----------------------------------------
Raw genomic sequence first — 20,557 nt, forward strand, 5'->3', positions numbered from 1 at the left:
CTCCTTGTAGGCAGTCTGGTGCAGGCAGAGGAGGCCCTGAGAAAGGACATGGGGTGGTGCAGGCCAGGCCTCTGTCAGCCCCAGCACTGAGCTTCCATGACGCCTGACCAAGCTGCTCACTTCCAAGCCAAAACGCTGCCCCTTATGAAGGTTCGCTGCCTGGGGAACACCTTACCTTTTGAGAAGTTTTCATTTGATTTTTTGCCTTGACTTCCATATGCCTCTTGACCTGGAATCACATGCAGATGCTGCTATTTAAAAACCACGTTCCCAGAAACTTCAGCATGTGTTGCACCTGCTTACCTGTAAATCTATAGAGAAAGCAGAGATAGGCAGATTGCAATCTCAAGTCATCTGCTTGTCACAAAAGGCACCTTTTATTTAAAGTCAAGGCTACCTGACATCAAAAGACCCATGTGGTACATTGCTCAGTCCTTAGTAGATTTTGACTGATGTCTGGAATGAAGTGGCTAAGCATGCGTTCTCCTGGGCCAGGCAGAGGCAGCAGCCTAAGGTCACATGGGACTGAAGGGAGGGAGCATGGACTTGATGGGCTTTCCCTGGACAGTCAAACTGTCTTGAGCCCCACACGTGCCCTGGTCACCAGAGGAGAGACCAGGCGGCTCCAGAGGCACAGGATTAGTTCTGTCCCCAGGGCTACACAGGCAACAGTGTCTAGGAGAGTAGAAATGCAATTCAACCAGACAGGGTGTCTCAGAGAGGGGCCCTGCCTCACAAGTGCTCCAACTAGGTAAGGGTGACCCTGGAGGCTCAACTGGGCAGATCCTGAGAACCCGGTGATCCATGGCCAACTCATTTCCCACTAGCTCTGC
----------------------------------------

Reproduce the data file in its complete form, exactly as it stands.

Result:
Raw genomic sequence first — 20,557 nt, forward strand, 5'->3', positions numbered from 1 at the left:
CTCCTTGTAGGCAGTCTGGTGCAGGCAGAGGAGGCCCTGAGAAAGGACATGGGGTGGTGCAGGCCAGGCCTCTGTCAGCCCCAGCACTGAGCTTCCATGACGCCTGACCAAGCTGCTCACTTCCAAGCCAAAACGCTGCCCCTTATGAAGGTTCGCTGCCTGGGGAACACCTTACCTTTTGAGAAGTTTTCATTTGATTTTTTGCCTTGACTTCCATATGCCTCTTGACCTGGAATCACATGCAGATGCTGCTATTTAAAAACCACGTTCCCAGAAACTTCAGCATGTGTTGCACCTGCTTACCTGTAAATCTATAGAGAAAGCAGAGATAGGCAGATTGCAATCTCAAGTCATCTGCTTGTCACAAAAGGCACCTTTTATTTAAAGTCAAGGCTACCTGACATCAAAAGACCCATGTGGTACATTGCTCAGTCCTTAGTAGATTTTGACTGATGTCTGGAATGAAGTGGCTAAGCATGCGTTCTCCTGGGCCAGGCAGAGGCAGCAGCCTAAGGTCACATGGGACTGAAGGGAGGGAGCATGGACTTGATGGGCTTTCCCTGGACAGTCAAACTGTCTTGAGCCCCACACGTGCCCTGGTCACCAGAGGAGAGACCAGGCGGCTCCAGAGGCACAGGATTAGTTCTGTCCCCAGGGCTACACAGGCAACAGTGTCTAGGAGAGTAGAAATGCAATTCAACCAGACAGGGTGTCTCAGAGAGGGGCCCTGCCTCACAAGTGCTCCAACTAGGTAAGGGTGACCCTGGAGGCTCAACTGGGCAGATCCTGAGAACCCGGTGATCCATGGCCAACTCATTTCCCACTAGCTCTGC